Icelandic cinematography, among the youngest and most original of the European continent, occupies a place of its own even in relation to those of the other Nordic countries. The first, albeit sporadic, signs date back to 1906, when the Iceland it was still under the secular rule of Denmark (completed in 1944), which inevitably had a strong influence on the origins of Icelandic cinema: it was the Danish Alfred Lind who made a three-minute documentary; in the same year in the capital, Reykjavík, the first cinema hall was opened. In 1919 another Dane, Gunnar Sommerfelt, began filming Saga Borgarœttarinnar (1921, The Story of the Borg Family), inspired by the novel by the Icelandic writer G. Gunnarsson and starring local actors. In 1923 Gunnar Robert Hansen and Gudmundur Kamban wrote the sentimental drama with an exotic background Hadda Padda. Until independence, productions were rare and the first sound and color film, Milli fjalls og fjöru (Between the mountain and the beach), dates back only to 1948, in which Loftur Gudmundsson, already in business since the silent era (his Ævintyri Jóns og Gvendur, The Adventures of Jón and Gvendur, is from 1923), reused some of the material from a 1924 documentary to tell a love story set in the 19th century. Between the fifties and the seventies Icelandic cinema experienced a preparatory period for that of real growth, which would take place starting from the eighties. Film between documentary and fiction, such as Nytt hlutverk (1954, New role) by Óskar Gíslason, feature films inspired by medieval sagas or comedies about the petty bourgeoisie (Mordsaga, 1977, Story of a murder, by Reynir Oddsson) made their appearance and began to constitute the reference points of this cinematography. The development of Icelandic production was facilitated, albeit slowly, by the Kvikmyndasjodur Islands (Icelandic Film Fund), established in 1979, together with the presence of independent producers who brought new energy.
Ágúst Gudhmundsson, who made his debut with the feature film Land og synir (1980, The land and his sons), a pastoral western about the ideological tension between a father and son, has continued his production by venturing into other genres as well. Of note is Útlaginn (1981, The Outlaw), inspired by the popular Icelandic saga Gisla saga (The Gisli Saga), followed by: the blockbuster musical comedy Medh allt á hreinu (1982, At the height of success); the political satire Gullsandur (1984, Golden Sand), which takes its cue from the presence of the US military base in Keflavík (of which other directors also speak); and Mávahlátur (2001, known as The seagull’s laughter), set in the 1950s and centered on a young Icelandic widow who, returning from the United States to her small community of origin, it upsets their life with its free ways. Hrafn Gunnlaugsson, also a theater director, staged the family crisis with Ódal fedranna (1980, La cascina paterna) and Okkar á milli (1982, Among us), while he told stories of adventures and revenge in Hrafninn flygur (1984, The Flight of the Crow). The first work of Thorsteinn Jónsson, author of works for television and producer of advertising films, was Punktur punktur komma strik (1981, Punto, punto, comma, dash), followed by Atómstödhin (1984, The nuclear power plant), financially unsuccessful film, based on the novel by Icelandic Nobel laureate H. Laxness. Thráinn Bertelsson, TV producer and journalist, recounted life in the suburbs of Reykjavík in Jón Oddur og Jón Bjarni (1981, Jón Oddur and Jón Bjarni), first part of a trilogy on the farcical adventures of two young men; Bertelsson then tackled the thriller filming Skammdegi in the fjords, (1985, Midwinter), which was followed by the family drama Magnús (1989). A supernatural thriller is Egill Edhvardhsson’s Húsidh (1983, The House). Lárus Yimir Óskarsson mainly carried out his activity in Sweden, where he shot Andra dansen (1982, The second dance), a travel film starring two women, as well as Jón’s Foxtrot (1988) focused on the theme of travel and violence. Tryggvason. Family drama with an experimental structure is instead Á hjara veraldar (1983, At the edge of the world) by director Kristín Jóhannesdóttir, while in the social comedy we find Skilabod til Söndru (1985, Message to Sandra) by Kristín Pálsdóttir, written by the famous screenwriter Gudny Halldórsdóttir. Anxiety torments a writer who returns to his childhood home in Hilmar Oddsson’s Eins og skepnan deyr (1986, How the Beast Dies).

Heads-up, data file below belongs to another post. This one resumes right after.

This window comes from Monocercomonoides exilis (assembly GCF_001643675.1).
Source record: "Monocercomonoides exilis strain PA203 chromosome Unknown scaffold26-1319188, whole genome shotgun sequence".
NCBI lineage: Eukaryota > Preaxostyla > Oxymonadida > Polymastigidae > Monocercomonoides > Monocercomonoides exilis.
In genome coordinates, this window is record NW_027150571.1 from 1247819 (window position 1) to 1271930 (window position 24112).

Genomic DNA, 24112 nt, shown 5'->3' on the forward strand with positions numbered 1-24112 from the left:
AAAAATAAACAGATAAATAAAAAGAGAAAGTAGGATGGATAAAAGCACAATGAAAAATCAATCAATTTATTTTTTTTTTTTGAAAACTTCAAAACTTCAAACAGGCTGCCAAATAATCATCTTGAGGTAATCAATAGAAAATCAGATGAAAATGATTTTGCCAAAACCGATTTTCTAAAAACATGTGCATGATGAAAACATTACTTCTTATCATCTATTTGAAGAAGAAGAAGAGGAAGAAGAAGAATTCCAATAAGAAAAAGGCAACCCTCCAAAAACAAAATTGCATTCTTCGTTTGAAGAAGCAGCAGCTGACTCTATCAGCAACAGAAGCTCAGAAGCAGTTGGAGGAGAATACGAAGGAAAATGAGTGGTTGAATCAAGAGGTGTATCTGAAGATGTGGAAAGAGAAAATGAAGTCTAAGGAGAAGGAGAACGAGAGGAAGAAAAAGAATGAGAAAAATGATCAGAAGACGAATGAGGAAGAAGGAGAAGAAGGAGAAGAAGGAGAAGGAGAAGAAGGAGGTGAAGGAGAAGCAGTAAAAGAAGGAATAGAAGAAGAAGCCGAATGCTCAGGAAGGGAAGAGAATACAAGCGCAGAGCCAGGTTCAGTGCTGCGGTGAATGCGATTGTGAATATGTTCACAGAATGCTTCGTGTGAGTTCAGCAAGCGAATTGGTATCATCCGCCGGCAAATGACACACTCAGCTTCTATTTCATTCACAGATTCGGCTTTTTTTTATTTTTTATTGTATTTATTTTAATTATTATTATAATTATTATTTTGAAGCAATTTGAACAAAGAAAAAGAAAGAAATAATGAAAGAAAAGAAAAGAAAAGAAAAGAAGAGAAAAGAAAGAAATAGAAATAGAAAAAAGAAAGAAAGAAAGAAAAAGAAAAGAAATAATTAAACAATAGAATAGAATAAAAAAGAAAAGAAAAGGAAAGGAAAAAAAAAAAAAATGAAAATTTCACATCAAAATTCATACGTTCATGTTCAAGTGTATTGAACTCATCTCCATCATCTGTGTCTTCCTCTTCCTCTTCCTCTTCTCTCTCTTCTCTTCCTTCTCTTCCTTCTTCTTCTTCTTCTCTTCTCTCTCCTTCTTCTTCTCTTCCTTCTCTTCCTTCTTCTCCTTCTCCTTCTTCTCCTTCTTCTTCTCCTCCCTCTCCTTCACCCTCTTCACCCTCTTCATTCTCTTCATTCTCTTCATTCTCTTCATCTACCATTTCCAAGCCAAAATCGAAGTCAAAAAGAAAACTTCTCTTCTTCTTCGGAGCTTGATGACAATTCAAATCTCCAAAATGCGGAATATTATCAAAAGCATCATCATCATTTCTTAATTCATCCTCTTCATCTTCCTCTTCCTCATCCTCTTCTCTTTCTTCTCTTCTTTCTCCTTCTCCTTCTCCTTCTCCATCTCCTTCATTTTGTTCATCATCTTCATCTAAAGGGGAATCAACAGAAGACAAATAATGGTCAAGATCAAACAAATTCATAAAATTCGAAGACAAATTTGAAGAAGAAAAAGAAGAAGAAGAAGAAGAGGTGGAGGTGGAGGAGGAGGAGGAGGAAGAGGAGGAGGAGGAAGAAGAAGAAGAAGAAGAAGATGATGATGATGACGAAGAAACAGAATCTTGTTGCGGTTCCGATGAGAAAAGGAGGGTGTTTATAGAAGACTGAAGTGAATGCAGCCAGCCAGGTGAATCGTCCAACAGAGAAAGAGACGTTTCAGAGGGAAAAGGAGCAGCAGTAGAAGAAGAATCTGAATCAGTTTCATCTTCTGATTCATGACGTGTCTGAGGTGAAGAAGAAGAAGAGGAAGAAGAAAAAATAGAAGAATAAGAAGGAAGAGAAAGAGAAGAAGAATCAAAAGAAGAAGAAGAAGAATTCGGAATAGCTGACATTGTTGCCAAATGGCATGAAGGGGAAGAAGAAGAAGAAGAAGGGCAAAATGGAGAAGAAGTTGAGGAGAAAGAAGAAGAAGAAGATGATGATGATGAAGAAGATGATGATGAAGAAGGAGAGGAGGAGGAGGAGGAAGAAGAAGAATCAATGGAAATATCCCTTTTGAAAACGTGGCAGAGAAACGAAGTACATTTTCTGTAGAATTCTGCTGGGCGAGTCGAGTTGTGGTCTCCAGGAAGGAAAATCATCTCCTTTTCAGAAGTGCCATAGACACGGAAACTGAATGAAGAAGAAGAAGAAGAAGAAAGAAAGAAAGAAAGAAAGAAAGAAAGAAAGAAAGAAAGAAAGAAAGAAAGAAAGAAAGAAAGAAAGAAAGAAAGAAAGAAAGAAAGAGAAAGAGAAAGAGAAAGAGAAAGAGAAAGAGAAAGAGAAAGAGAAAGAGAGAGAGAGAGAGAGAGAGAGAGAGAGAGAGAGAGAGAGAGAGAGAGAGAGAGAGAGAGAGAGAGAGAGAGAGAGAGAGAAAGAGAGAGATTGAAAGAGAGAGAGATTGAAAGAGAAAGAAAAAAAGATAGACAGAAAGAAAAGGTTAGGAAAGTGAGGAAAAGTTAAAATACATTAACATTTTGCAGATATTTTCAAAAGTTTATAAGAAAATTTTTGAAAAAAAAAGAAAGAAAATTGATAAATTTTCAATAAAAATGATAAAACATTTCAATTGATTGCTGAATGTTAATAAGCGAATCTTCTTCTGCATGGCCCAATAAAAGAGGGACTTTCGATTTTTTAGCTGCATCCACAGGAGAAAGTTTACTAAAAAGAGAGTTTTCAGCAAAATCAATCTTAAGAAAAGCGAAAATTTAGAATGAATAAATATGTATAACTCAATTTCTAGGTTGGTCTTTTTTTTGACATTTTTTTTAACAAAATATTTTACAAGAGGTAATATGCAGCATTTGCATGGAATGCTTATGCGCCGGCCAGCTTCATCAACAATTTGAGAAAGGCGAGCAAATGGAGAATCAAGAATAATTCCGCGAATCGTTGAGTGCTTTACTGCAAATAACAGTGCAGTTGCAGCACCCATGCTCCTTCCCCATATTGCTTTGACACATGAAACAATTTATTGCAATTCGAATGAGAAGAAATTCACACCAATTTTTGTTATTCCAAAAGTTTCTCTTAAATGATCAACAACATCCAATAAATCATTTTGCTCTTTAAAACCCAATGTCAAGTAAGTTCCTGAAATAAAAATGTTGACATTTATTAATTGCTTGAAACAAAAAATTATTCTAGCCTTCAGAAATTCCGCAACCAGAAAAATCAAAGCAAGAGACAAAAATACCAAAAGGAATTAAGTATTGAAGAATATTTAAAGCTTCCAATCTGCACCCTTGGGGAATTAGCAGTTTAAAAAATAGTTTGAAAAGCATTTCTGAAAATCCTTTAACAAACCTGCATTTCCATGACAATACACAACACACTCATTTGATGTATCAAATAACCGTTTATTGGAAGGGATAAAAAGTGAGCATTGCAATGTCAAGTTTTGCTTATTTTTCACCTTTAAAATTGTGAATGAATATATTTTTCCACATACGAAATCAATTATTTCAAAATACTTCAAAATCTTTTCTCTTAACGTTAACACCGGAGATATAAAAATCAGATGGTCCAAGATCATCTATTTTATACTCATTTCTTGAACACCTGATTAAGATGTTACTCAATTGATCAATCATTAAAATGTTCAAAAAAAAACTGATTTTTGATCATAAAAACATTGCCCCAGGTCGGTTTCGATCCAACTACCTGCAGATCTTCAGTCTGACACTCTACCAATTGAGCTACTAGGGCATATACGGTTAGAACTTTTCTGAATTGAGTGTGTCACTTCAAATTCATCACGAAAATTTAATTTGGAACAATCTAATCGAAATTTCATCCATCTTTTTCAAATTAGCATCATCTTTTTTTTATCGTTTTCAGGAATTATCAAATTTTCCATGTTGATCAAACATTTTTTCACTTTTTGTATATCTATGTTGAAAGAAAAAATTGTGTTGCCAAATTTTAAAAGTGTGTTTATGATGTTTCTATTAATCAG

The best-known director of Icelandic cinema, Fridhrik Thór Fridhriksson, also made his debut in the 1980s. His first works – including the musical portrait Rokk í Reykjavík (1982, Rock in Reykjavík) – are placed in the sign of documentary and experimentation and anticipate his first feature film, Skytturnar (1987, known as White whales), permeated with desires repressed that end in tragedy in the story of two fishermen returned to land after a whale hunt. Fridhriksson’s cinema reveals itself to be in constant motion and at the same time anchored to the earth, as Börn náttúrunnar (1991, Children of Nature) also testifies, an elderly couple escaping from a hospice who want to regain contact with nature; Á köldum klaka (1995, Cold fever), journey to icy places by a Japanese who arrived in Iceland; Englar alheimsins (2000, known as Angels of the universe), which combines two recurring elements in Icelandic life: the hostility towards the US base and the madness of the residents of the country. Ninety Icelandic cinema has increased its annual production (which ranks between five and eight titles), while in order to favor its development, a 2001 law provided for 12% reimbursement for those who go to shoot in Iceland (Die another day, 2002, Death Can Wait, by Lee Tamahori, was among the first to be awarded the grant). Representing the new generation of Icelandic filmmakers, capable of occupying a prominent place not only on the national market, are: Baltasar Kormákur, author of the generational portrait 101 Reykjavík (2000) and of the family tragedy Hafidh (2002, The Sea); Jóhann Sigmarsson, who wrote the insane comedy set between Iceland and Holland Óskabörn thjódarinnar (2000, known internationally as Plan B-report); Dagur Kári Pétursson, whose first feature was Nói albínói (2002, Nói the albino), a dazed comedy that suddenly turns towards death and that presents the most typical signs of this cinematography, the humor and despair caused by isolation. A separate place is occupied by Sólveig Anspach, who has made his numerous works, which can be placed between documentary and fiction, with filming in France (Haut les cœurs !, 1999), United States (Made in the USA, 2001) and Iceland.